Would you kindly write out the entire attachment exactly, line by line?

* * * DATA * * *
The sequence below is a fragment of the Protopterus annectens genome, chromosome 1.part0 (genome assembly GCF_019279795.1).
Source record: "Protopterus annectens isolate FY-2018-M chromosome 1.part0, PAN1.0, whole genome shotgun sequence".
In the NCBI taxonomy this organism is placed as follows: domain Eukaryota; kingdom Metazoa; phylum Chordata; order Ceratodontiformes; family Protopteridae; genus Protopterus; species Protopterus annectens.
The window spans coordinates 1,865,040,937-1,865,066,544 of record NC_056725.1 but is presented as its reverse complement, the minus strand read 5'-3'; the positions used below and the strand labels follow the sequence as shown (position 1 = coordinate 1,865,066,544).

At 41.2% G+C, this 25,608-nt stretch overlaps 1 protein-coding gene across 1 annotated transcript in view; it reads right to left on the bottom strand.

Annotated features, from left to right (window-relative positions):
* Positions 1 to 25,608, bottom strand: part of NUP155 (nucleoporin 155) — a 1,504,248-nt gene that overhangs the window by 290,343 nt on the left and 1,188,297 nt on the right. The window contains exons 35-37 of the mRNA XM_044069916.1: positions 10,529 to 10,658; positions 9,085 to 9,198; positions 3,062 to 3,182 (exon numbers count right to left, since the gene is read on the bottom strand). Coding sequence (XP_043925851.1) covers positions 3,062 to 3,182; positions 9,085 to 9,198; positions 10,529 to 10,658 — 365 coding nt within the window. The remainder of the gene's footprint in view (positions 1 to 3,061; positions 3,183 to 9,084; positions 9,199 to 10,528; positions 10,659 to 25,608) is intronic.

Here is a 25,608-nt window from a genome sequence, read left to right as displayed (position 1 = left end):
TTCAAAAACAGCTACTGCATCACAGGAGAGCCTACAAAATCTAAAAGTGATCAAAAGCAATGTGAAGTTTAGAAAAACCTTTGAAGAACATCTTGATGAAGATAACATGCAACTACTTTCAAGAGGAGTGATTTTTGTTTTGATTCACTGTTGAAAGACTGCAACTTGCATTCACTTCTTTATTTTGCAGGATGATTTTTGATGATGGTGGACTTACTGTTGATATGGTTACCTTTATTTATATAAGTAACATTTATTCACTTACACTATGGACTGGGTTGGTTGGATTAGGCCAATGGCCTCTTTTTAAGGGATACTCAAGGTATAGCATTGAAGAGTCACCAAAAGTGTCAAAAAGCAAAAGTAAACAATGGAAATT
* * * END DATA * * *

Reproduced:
The sequence below is a fragment of the Protopterus annectens genome, chromosome 1.part0 (genome assembly GCF_019279795.1).
Source record: "Protopterus annectens isolate FY-2018-M chromosome 1.part0, PAN1.0, whole genome shotgun sequence".
In the NCBI taxonomy this organism is placed as follows: domain Eukaryota; kingdom Metazoa; phylum Chordata; order Ceratodontiformes; family Protopteridae; genus Protopterus; species Protopterus annectens.
The window spans coordinates 1,865,040,937-1,865,066,544 of record NC_056725.1 but is presented as its reverse complement, the minus strand read 5'-3'; the positions used below and the strand labels follow the sequence as shown (position 1 = coordinate 1,865,066,544).

At 41.2% G+C, this 25,608-nt stretch overlaps 1 protein-coding gene across 1 annotated transcript in view; it reads right to left on the bottom strand.

Annotated features, from left to right (window-relative positions):
* Positions 1 to 25,608, bottom strand: part of NUP155 (nucleoporin 155) — a 1,504,248-nt gene that overhangs the window by 290,343 nt on the left and 1,188,297 nt on the right. The window contains exons 35-37 of the mRNA XM_044069916.1: positions 10,529 to 10,658; positions 9,085 to 9,198; positions 3,062 to 3,182 (exon numbers count right to left, since the gene is read on the bottom strand). Coding sequence (XP_043925851.1) covers positions 3,062 to 3,182; positions 9,085 to 9,198; positions 10,529 to 10,658 — 365 coding nt within the window. The remainder of the gene's footprint in view (positions 1 to 3,061; positions 3,183 to 9,084; positions 9,199 to 10,528; positions 10,659 to 25,608) is intronic.

Here is a 25,608-nt window from a genome sequence, read left to right as displayed (position 1 = left end):
TTCAAAAACAGCTACTGCATCACAGGAGAGCCTACAAAATCTAAAAGTGATCAAAAGCAATGTGAAGTTTAGAAAAACCTTTGAAGAACATCTTGATGAAGATAACATGCAACTACTTTCAAGAGGAGTGATTTTTGTTTTGATTCACTGTTGAAAGACTGCAACTTGCATTCACTTCTTTATTTTGCAGGATGATTTTTGATGATGGTGGACTTACTGTTGATATGGTTACCTTTATTTATATAAGTAACATTTATTCACTTACACTATGGACTGGGTTGGTTGGATTAGGCCAATGGCCTCTTTTTAAGGGATACTCAAGGTATAGCATTGAAGAGTCACCAAAAGTGTCAAAAAGCAAAAGTAAACAATGGAAATT